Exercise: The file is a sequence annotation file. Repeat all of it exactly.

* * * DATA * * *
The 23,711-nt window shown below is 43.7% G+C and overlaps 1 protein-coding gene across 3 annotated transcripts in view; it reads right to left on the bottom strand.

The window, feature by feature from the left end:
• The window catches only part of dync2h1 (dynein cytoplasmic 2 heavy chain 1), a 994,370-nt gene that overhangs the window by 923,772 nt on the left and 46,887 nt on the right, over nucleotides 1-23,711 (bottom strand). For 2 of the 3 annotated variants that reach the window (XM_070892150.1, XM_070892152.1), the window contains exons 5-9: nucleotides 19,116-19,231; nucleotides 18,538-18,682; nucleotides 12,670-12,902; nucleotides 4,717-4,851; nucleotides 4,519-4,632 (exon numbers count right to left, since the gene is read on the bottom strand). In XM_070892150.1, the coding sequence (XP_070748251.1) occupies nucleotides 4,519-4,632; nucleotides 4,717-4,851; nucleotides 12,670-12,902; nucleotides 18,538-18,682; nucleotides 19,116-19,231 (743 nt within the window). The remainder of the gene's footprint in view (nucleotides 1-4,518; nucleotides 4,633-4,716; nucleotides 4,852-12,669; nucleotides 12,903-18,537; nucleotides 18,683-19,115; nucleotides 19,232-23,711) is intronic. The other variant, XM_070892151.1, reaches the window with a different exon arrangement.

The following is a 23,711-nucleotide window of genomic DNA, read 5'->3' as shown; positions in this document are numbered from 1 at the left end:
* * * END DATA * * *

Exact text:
The 23,711-nt window shown below is 43.7% G+C and overlaps 1 protein-coding gene across 3 annotated transcripts in view; it reads right to left on the bottom strand.

The window, feature by feature from the left end:
• The window catches only part of dync2h1 (dynein cytoplasmic 2 heavy chain 1), a 994,370-nt gene that overhangs the window by 923,772 nt on the left and 46,887 nt on the right, over nucleotides 1-23,711 (bottom strand). For 2 of the 3 annotated variants that reach the window (XM_070892150.1, XM_070892152.1), the window contains exons 5-9: nucleotides 19,116-19,231; nucleotides 18,538-18,682; nucleotides 12,670-12,902; nucleotides 4,717-4,851; nucleotides 4,519-4,632 (exon numbers count right to left, since the gene is read on the bottom strand). In XM_070892150.1, the coding sequence (XP_070748251.1) occupies nucleotides 4,519-4,632; nucleotides 4,717-4,851; nucleotides 12,670-12,902; nucleotides 18,538-18,682; nucleotides 19,116-19,231 (743 nt within the window). The remainder of the gene's footprint in view (nucleotides 1-4,518; nucleotides 4,633-4,716; nucleotides 4,852-12,669; nucleotides 12,903-18,537; nucleotides 18,683-19,115; nucleotides 19,232-23,711) is intronic. The other variant, XM_070892151.1, reaches the window with a different exon arrangement.

The following is a 23,711-nucleotide window of genomic DNA, read 5'->3' as shown; positions in this document are numbered from 1 at the left end: